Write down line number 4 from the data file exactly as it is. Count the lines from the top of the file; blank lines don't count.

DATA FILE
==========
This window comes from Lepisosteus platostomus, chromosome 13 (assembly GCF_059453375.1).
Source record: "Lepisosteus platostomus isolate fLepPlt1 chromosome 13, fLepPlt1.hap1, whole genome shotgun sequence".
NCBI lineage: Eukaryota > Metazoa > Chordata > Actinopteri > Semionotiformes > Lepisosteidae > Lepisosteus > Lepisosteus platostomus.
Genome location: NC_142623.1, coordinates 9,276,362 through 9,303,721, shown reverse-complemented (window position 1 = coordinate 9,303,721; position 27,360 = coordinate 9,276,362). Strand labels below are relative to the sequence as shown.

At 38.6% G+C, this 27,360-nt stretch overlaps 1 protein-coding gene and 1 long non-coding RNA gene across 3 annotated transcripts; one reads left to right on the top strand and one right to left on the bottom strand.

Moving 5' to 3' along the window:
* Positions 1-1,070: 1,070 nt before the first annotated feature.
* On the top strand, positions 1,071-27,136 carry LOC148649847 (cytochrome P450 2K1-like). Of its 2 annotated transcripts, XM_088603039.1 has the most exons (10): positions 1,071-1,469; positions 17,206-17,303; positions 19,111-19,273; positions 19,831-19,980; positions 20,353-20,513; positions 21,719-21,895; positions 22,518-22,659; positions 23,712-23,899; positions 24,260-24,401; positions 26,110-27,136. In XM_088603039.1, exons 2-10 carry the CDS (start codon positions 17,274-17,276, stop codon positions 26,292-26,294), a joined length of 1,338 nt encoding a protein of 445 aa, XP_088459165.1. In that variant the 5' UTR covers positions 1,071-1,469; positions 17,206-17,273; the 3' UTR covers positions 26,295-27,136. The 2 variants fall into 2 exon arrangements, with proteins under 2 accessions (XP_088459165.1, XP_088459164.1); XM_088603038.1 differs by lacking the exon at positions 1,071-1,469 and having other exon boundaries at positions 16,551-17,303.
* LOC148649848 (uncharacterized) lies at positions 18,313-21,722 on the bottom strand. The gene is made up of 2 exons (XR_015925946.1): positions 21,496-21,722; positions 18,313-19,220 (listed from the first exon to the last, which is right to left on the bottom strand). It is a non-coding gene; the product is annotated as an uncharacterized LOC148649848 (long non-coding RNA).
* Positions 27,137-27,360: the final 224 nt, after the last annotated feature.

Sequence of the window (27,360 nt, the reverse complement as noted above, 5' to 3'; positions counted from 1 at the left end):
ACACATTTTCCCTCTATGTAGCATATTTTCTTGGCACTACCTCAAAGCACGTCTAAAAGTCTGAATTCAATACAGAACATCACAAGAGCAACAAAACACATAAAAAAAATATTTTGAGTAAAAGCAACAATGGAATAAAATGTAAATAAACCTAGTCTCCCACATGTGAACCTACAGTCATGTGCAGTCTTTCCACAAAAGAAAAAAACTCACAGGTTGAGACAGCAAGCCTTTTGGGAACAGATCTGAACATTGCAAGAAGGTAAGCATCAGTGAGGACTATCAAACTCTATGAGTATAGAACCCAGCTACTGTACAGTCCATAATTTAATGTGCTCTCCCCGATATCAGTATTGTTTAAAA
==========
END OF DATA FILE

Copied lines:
Genome location: NC_142623.1, coordinates 9,276,362 through 9,303,721, shown reverse-complemented (window position 1 = coordinate 9,303,721; position 27,360 = coordinate 9,276,362). Strand labels below are relative to the sequence as shown.